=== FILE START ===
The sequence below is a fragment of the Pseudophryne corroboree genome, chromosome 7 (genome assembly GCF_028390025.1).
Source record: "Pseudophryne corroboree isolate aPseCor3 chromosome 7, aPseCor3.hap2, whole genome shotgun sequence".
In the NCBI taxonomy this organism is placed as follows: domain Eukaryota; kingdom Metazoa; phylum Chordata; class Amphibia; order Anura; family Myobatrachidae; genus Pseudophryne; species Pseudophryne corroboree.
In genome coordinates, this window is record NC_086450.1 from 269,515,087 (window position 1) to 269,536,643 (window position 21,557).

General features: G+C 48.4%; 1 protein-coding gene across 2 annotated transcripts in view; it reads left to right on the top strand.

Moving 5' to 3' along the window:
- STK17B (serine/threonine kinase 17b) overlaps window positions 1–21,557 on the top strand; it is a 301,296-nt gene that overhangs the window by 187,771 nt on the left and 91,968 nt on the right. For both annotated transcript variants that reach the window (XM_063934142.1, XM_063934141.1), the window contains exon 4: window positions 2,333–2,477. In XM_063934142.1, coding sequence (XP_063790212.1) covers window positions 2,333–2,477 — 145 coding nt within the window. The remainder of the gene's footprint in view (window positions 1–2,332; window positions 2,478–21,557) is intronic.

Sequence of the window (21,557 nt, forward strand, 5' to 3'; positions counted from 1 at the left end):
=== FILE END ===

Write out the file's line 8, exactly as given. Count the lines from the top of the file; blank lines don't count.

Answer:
Sequence of the window (21,557 nt, forward strand, 5' to 3'; positions counted from 1 at the left end):